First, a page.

Court finds two executives of Canadian mining firm Trevali guilty of involuntary manslaughter after deadly flooding at the The Perkoa zinc mine.
A court in Burkina Faso has found two executives of Canadian mining firm Trevali guilty of involuntary manslaughter following a mine flood disaster in April that killed eight miners.
Ditil Moussa Palenfo, country director of Nantou Mining, the Trevali entity that owns Perkoa zinc mine, said Wednesday that one manager was given a 24-month sentence, while a manager from Trevali’s contractor Byrnecut was given a 12-month sentence.
Both sentences were suspended.
The Perkoa zinc mine, which is located about 120km (75 miles) west of the capital Ouagadougou, was abruptly submerged on April 16 after torrential rain fell unexpectedly during the country’s dry season.
There had been some hope during a month-long search and rescue operation that the missing men might have reached the rescue chamber, which is stocked with food and water and located approximately 570m (1,870 feet) below ground.
But no survivors were found in the chamber on May 17 after days of search by a rescue party.
Relatives of some of the victims filed a complaint for involuntary homicide, causing danger to life and failure to help people in danger.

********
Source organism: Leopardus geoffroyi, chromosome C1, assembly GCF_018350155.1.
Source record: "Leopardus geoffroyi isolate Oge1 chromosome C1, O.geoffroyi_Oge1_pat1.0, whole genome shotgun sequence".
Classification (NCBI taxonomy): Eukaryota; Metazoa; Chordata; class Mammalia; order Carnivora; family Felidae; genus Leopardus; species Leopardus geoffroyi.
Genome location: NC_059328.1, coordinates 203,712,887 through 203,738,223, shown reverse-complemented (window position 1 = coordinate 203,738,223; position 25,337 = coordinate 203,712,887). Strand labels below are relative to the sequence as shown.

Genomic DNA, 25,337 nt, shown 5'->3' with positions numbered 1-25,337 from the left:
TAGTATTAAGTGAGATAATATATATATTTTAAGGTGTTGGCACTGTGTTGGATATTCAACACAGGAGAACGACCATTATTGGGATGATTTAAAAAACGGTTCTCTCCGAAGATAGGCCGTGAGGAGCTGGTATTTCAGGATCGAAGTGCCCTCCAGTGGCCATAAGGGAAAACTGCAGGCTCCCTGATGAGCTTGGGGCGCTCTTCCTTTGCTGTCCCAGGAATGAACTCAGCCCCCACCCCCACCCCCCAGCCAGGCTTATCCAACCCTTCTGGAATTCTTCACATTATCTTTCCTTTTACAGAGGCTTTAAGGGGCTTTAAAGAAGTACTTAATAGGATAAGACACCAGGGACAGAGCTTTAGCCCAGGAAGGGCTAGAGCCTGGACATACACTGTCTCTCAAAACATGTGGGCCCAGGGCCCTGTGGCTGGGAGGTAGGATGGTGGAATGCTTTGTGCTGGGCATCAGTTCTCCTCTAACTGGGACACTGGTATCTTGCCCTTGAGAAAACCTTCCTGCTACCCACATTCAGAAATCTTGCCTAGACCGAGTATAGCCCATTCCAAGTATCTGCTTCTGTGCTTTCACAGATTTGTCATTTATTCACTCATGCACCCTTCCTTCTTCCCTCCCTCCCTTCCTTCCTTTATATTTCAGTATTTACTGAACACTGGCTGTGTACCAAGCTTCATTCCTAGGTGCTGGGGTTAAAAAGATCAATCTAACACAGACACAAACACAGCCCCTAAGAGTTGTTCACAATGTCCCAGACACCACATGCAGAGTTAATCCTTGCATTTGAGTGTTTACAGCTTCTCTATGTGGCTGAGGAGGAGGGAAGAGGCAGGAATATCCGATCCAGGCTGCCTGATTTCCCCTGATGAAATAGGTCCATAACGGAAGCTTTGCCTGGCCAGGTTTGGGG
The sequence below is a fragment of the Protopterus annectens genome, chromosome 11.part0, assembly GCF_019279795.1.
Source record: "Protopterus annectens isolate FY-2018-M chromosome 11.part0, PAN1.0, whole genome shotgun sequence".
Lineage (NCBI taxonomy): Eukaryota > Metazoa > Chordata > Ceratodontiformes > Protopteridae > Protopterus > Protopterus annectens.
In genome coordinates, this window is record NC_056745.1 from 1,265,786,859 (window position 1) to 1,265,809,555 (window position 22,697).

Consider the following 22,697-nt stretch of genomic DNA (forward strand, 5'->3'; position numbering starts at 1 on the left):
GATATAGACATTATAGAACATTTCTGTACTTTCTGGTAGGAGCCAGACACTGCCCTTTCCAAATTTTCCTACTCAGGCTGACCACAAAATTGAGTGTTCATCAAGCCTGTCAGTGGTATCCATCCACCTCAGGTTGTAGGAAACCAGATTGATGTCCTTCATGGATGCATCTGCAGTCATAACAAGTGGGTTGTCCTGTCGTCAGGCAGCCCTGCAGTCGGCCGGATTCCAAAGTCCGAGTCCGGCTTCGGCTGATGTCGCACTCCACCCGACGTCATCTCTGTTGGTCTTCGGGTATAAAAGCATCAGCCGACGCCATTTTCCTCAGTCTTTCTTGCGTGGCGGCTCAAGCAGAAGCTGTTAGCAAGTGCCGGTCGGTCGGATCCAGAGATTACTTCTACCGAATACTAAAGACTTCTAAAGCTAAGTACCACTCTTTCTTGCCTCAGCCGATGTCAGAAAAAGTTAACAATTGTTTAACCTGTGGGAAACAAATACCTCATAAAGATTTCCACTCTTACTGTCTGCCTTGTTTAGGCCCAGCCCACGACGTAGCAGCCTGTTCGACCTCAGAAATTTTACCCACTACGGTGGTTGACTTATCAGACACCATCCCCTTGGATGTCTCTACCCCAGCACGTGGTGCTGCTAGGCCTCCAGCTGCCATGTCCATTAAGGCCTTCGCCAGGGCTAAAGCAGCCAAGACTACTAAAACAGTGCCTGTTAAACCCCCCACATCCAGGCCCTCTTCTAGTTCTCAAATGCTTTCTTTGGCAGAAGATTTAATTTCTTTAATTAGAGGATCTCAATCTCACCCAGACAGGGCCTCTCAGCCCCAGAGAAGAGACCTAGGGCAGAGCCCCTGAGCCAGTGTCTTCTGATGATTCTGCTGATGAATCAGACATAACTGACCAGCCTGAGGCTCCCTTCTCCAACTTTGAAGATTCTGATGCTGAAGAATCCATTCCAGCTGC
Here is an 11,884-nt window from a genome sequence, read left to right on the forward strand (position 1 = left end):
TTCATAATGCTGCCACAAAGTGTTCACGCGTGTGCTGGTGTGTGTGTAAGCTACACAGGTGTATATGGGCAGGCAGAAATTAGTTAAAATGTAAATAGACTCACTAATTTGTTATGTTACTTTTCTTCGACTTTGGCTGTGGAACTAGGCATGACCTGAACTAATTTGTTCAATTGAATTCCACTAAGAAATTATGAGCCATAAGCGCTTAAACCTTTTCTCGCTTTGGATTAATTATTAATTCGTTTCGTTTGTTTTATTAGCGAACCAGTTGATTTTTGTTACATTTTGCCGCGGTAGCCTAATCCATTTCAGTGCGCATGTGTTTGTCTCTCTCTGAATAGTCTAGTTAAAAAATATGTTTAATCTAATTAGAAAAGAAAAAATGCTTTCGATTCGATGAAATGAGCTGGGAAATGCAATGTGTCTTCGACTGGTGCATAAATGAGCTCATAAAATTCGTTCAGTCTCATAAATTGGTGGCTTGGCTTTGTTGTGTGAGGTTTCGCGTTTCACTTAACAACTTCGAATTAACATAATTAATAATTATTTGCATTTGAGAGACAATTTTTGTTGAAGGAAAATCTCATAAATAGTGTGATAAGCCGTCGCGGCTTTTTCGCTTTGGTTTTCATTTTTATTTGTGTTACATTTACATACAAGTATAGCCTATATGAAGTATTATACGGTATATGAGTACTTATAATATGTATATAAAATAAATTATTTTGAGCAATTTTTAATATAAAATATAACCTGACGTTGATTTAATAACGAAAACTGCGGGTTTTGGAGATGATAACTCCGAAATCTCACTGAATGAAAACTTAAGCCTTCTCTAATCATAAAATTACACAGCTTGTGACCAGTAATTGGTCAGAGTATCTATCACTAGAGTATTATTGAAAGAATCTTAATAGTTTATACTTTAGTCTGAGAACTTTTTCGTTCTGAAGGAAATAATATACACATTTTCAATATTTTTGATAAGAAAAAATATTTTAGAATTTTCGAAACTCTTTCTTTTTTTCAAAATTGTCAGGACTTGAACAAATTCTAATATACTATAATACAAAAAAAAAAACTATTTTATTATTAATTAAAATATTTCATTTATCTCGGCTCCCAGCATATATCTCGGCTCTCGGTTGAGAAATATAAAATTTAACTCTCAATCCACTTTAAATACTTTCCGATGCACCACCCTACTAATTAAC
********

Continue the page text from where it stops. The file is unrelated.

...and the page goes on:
Burkina Faso’s government launched a judicial probe into the incident afterwards and said mine managers would be banned from leaving the country while investigations were under way.
In a statement in June, Trevali said that together with Burkinabe authorities, it was investigating the events around the flooding.
“Mining and milling operations at Perkoa will remain suspended for the foreseeable future and the Company has suspended its production and cost guidance for 2022 as it relates to Perkoa,” it added.
By August 17, Anadolu Agency reported that two people, including the general manager of the mine, were arrested.
The mine consists of an open pit with underground shafts and galleries below. Most of the workers who were there at the time of the flash flood were able to escape, but the missing eight were more than 520m(1,706 feet) beneath the surface.
Six of the men were Burkina Faso nationals, one was from Tanzania and another from Zambia.